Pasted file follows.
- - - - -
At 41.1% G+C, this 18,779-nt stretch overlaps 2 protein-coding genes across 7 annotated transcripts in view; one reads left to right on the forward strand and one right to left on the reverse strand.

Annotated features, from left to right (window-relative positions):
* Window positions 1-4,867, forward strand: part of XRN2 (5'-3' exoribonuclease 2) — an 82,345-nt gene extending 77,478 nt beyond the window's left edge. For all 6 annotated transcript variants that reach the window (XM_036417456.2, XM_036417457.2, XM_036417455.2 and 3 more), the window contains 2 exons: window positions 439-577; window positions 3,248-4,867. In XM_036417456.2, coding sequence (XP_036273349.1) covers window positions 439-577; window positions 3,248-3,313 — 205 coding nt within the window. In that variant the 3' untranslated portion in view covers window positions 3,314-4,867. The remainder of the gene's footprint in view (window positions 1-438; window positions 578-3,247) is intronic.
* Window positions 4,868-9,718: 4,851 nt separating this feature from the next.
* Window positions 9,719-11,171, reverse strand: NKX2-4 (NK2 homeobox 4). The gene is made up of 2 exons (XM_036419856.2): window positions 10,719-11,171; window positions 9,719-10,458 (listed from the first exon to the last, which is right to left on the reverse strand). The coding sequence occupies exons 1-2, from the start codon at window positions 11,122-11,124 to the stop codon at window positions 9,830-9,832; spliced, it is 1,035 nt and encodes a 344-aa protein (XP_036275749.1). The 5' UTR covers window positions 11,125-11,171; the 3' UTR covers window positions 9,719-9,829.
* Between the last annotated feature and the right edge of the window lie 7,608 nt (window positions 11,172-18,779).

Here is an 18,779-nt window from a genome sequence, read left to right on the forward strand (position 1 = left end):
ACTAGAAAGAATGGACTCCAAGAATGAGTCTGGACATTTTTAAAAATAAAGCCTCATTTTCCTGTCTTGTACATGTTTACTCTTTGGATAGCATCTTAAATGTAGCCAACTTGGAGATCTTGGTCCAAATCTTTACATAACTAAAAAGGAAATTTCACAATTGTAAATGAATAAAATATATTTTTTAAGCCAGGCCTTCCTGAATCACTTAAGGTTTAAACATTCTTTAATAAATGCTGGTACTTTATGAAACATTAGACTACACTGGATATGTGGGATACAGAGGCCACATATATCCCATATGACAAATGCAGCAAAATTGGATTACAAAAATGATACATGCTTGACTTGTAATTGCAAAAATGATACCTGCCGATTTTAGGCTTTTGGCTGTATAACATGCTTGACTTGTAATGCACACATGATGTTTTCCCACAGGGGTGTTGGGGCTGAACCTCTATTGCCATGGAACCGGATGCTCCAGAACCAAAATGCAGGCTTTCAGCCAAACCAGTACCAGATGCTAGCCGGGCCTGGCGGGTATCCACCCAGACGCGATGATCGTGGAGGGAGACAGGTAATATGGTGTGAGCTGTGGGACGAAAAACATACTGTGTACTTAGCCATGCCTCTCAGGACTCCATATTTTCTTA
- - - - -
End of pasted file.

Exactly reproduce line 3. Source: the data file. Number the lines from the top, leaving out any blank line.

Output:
* Window positions 1-4,867, forward strand: part of XRN2 (5'-3' exoribonuclease 2) — an 82,345-nt gene extending 77,478 nt beyond the window's left edge. For all 6 annotated transcript variants that reach the window (XM_036417456.2, XM_036417457.2, XM_036417455.2 and 3 more), the window contains 2 exons: window positions 439-577; window positions 3,248-4,867. In XM_036417456.2, coding sequence (XP_036273349.1) covers window positions 439-577; window positions 3,248-3,313 — 205 coding nt within the window. In that variant the 3' untranslated portion in view covers window positions 3,314-4,867. The remainder of the gene's footprint in view (window positions 1-438; window positions 578-3,247) is intronic.